Rhonda Symonds spends a lot of time behind the wheel. A resident of Ariel, outside of Woodland, the longtime Twin Transit bus driver developed a fondness for the Twin Cities as a former Chehalis School District bus driver. For the last 24 years, this outgoing “people person” has enjoyed working for Twin Transit. “I love my passengers,” she says. “I like getting to know the people who get on our buses. It’s been fun over the years.”
While most days are ordinary, Symonds remembers one extremely rainy morning in January a few years back. Driving near Louisiana Avenue and West Street, she spotted a three-year-old girl walking alone. Alarmed, Symonds stopped the bus, positioning it to block traffic. The girl crossed in front of the bus wearing only little pink boots and a nightgown.
Symonds exited the bus and ascertained that the little girl was, in fact, alone. She asked the child if she’d like to get on her bus, to which the girl replied, “Yes.” Symonds picked her up and got her safety aboard. She then pulled the bus over at Westside Park where she phoned the police. They were already looking for the child.
“It broke my heart thinking that could have been my granddaughter, who was also three at the time,” Symonds says. “It was a very emotional day.”
The little girl climbed up onto Symonds lap and the pair chatted while they waited for the authorities. “She told me her name,” Symonds recalls. “I asked where her mommy was and she replied, ‘I think at work.’ She couldn’t say where she lived. She was a big girl; she wasn’t even crying.”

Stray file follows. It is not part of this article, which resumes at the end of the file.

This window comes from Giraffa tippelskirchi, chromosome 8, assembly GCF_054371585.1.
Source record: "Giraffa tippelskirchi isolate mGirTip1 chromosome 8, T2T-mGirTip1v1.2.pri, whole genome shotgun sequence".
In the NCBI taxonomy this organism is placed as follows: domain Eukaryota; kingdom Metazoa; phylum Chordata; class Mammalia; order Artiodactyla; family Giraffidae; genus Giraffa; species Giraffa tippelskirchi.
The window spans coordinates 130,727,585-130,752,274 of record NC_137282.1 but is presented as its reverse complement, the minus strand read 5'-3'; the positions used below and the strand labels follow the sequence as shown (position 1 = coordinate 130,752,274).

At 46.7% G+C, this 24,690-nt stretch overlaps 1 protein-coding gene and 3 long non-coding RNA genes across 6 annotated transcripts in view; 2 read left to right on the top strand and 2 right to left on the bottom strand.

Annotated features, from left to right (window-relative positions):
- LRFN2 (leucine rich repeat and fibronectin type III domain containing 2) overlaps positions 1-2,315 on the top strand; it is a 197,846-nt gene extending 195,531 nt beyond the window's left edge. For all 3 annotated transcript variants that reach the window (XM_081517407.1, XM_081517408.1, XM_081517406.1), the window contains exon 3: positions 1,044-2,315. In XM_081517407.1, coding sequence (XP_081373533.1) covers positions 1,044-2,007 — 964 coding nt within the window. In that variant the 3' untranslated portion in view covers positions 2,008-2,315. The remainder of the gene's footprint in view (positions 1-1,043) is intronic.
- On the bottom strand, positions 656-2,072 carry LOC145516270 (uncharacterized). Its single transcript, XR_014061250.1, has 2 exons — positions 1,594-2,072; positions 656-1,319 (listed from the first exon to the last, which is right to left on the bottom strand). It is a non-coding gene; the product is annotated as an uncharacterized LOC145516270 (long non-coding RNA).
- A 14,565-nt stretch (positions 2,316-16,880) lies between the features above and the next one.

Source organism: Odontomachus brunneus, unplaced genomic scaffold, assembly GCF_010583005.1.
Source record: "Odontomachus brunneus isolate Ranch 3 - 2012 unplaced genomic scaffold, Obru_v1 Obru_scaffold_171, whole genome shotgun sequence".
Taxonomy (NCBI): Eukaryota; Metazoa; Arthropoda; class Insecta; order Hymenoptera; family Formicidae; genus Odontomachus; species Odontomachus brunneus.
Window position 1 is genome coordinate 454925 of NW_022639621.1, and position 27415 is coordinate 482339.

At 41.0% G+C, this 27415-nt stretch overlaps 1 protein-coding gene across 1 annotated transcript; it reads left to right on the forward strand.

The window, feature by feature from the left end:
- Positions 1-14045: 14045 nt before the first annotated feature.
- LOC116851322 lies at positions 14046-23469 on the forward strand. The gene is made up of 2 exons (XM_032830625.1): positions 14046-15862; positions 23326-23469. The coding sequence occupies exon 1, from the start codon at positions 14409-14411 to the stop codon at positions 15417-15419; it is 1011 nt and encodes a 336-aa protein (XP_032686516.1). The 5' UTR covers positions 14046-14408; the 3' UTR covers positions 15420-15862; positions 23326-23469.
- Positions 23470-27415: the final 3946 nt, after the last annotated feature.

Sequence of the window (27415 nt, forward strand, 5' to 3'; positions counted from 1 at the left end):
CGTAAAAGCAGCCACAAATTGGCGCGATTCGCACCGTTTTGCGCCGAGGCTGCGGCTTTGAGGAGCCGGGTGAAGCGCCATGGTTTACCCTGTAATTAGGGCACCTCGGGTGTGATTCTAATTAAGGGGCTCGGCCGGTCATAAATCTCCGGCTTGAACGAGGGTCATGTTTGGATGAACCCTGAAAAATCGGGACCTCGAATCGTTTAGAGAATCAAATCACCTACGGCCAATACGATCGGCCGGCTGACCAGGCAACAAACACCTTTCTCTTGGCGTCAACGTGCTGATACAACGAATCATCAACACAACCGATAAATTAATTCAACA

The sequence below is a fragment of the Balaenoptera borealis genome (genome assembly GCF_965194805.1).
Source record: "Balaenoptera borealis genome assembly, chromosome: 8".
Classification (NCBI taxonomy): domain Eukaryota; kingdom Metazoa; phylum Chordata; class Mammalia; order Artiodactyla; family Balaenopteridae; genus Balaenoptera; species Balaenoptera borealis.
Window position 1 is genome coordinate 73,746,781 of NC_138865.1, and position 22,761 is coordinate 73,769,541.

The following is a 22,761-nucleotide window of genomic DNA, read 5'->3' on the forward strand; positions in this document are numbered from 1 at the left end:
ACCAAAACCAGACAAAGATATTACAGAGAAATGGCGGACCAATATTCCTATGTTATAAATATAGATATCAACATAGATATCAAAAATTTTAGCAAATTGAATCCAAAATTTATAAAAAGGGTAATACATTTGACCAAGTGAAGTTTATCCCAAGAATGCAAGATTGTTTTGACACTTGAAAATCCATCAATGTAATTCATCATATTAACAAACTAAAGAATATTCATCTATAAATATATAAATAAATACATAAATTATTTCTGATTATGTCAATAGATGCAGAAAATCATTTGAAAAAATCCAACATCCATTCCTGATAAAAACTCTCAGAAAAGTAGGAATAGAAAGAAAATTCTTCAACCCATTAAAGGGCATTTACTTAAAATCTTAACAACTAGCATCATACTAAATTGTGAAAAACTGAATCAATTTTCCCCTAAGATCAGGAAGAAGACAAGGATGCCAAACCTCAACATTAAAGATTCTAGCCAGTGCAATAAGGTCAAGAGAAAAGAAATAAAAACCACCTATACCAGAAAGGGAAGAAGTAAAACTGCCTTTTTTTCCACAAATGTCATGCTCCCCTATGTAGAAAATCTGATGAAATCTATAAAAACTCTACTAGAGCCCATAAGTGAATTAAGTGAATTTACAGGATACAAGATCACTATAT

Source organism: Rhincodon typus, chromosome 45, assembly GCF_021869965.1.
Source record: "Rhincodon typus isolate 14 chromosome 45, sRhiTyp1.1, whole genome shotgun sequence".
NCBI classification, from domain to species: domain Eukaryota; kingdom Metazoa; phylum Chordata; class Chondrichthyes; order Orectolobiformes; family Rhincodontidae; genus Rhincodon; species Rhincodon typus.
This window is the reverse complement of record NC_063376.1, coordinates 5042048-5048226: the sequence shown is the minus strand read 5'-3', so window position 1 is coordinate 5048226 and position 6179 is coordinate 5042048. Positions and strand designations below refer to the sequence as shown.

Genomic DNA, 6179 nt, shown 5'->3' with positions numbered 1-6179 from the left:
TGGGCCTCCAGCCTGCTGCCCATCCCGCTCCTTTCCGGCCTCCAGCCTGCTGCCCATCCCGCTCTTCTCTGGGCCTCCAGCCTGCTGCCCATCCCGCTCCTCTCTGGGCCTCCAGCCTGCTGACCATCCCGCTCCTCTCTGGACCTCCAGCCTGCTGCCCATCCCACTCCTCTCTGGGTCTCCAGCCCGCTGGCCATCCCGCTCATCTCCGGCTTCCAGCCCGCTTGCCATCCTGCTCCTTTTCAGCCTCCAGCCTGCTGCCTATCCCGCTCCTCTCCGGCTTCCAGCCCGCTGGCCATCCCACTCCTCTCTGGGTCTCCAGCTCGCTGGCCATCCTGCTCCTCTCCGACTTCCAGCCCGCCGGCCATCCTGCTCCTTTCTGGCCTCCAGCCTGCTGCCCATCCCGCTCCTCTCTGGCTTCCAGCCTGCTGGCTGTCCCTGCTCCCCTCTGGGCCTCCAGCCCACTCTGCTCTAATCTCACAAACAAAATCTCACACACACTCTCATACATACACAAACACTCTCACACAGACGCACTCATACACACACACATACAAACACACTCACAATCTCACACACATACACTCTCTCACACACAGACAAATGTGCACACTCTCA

When the police came, they talked with the girl on the bus. Then they asked if she wanted to ride in a police car, to which she again said “yes.” The girl told Symonds goodbye and was taken to be safely reunited with her family.
Later, Symonds heard through the grapevine that the girl’s dad had started sleeping in front of her bedroom door because she was such a little escape artist. Her grandmother worked at Walmart and she had tried to walk there before.
“She was a brave little girl, that’s for sure!” Symonds says.
Symonds often makes friends with the children on her bus and looks forward to seeing them every day. They love it when she offers them snacks and some friendly conversation. “I’ve always been a kid magnet,” she says with a winning smile.
Symonds looks out for everyone. She once gave her own gloves to a woman she thought needed them more. Kindness is just in her nature. She is kindhearted and quick to help others. She embraces each day with a smile and works hard to get people where they need to go – especially lost little girls in pink boots.